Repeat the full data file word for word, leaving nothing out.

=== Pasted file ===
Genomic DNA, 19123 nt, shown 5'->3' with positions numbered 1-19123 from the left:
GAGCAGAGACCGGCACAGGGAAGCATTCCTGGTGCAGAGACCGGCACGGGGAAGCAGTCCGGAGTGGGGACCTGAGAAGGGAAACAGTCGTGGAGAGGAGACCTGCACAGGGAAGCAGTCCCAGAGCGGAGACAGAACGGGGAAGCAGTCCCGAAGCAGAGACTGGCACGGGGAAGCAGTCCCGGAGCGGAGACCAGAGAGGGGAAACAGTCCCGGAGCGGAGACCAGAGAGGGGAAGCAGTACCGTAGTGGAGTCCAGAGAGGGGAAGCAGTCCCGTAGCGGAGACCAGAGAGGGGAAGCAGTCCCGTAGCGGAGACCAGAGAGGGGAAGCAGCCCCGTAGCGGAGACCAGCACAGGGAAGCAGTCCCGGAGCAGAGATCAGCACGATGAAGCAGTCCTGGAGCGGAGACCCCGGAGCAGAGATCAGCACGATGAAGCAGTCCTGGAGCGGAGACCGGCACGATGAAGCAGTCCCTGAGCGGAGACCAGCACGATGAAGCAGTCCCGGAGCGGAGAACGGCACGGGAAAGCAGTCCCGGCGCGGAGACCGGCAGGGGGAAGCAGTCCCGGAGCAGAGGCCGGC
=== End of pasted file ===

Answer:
Genomic DNA, 19123 nt, shown 5'->3' with positions numbered 1-19123 from the left:
GAGCAGAGACCGGCACAGGGAAGCATTCCTGGTGCAGAGACCGGCACGGGGAAGCAGTCCGGAGTGGGGACCTGAGAAGGGAAACAGTCGTGGAGAGGAGACCTGCACAGGGAAGCAGTCCCAGAGCGGAGACAGAACGGGGAAGCAGTCCCGAAGCAGAGACTGGCACGGGGAAGCAGTCCCGGAGCGGAGACCAGAGAGGGGAAACAGTCCCGGAGCGGAGACCAGAGAGGGGAAGCAGTACCGTAGTGGAGTCCAGAGAGGGGAAGCAGTCCCGTAGCGGAGACCAGAGAGGGGAAGCAGTCCCGTAGCGGAGACCAGAGAGGGGAAGCAGCCCCGTAGCGGAGACCAGCACAGGGAAGCAGTCCCGGAGCAGAGATCAGCACGATGAAGCAGTCCTGGAGCGGAGACCCCGGAGCAGAGATCAGCACGATGAAGCAGTCCTGGAGCGGAGACCGGCACGATGAAGCAGTCCCTGAGCGGAGACCAGCACGATGAAGCAGTCCCGGAGCGGAGAACGGCACGGGAAAGCAGTCCCGGCGCGGAGACCGGCAGGGGGAAGCAGTCCCGGAGCAGAGGCCGGC